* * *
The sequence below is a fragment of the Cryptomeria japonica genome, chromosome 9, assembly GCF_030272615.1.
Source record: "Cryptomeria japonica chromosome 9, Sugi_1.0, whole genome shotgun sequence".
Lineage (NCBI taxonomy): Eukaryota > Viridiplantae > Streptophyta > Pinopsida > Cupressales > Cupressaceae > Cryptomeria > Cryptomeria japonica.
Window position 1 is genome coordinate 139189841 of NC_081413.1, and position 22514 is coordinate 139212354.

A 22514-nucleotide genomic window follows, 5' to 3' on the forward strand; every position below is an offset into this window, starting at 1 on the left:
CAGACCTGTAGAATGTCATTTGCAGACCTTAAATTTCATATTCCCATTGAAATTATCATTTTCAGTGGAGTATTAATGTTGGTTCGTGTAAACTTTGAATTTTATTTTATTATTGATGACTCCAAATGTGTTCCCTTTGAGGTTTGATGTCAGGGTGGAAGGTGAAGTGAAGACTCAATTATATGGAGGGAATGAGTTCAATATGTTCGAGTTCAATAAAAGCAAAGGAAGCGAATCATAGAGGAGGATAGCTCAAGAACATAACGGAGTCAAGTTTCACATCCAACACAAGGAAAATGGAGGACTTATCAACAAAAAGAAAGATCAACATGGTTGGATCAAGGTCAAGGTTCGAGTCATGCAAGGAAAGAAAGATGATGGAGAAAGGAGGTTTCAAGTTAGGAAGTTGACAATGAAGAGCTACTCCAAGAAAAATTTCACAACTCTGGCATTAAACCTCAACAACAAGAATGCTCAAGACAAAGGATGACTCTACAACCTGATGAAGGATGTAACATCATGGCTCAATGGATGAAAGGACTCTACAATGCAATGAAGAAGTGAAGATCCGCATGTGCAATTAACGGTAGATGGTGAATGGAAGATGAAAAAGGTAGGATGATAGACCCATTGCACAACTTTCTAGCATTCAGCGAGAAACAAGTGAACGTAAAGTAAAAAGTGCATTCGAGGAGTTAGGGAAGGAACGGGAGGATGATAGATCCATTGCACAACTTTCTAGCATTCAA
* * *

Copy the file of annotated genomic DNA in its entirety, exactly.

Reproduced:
The sequence below is a fragment of the Cryptomeria japonica genome, chromosome 9, assembly GCF_030272615.1.
Source record: "Cryptomeria japonica chromosome 9, Sugi_1.0, whole genome shotgun sequence".
Lineage (NCBI taxonomy): Eukaryota > Viridiplantae > Streptophyta > Pinopsida > Cupressales > Cupressaceae > Cryptomeria > Cryptomeria japonica.
Window position 1 is genome coordinate 139189841 of NC_081413.1, and position 22514 is coordinate 139212354.

A 22514-nucleotide genomic window follows, 5' to 3' on the forward strand; every position below is an offset into this window, starting at 1 on the left:
CAGACCTGTAGAATGTCATTTGCAGACCTTAAATTTCATATTCCCATTGAAATTATCATTTTCAGTGGAGTATTAATGTTGGTTCGTGTAAACTTTGAATTTTATTTTATTATTGATGACTCCAAATGTGTTCCCTTTGAGGTTTGATGTCAGGGTGGAAGGTGAAGTGAAGACTCAATTATATGGAGGGAATGAGTTCAATATGTTCGAGTTCAATAAAAGCAAAGGAAGCGAATCATAGAGGAGGATAGCTCAAGAACATAACGGAGTCAAGTTTCACATCCAACACAAGGAAAATGGAGGACTTATCAACAAAAAGAAAGATCAACATGGTTGGATCAAGGTCAAGGTTCGAGTCATGCAAGGAAAGAAAGATGATGGAGAAAGGAGGTTTCAAGTTAGGAAGTTGACAATGAAGAGCTACTCCAAGAAAAATTTCACAACTCTGGCATTAAACCTCAACAACAAGAATGCTCAAGACAAAGGATGACTCTACAACCTGATGAAGGATGTAACATCATGGCTCAATGGATGAAAGGACTCTACAATGCAATGAAGAAGTGAAGATCCGCATGTGCAATTAACGGTAGATGGTGAATGGAAGATGAAAAAGGTAGGATGATAGACCCATTGCACAACTTTCTAGCATTCAGCGAGAAACAAGTGAACGTAAAGTAAAAAGTGCATTCGAGGAGTTAGGGAAGGAACGGGAGGATGATAGATCCATTGCACAACTTTCTAGCATTCAA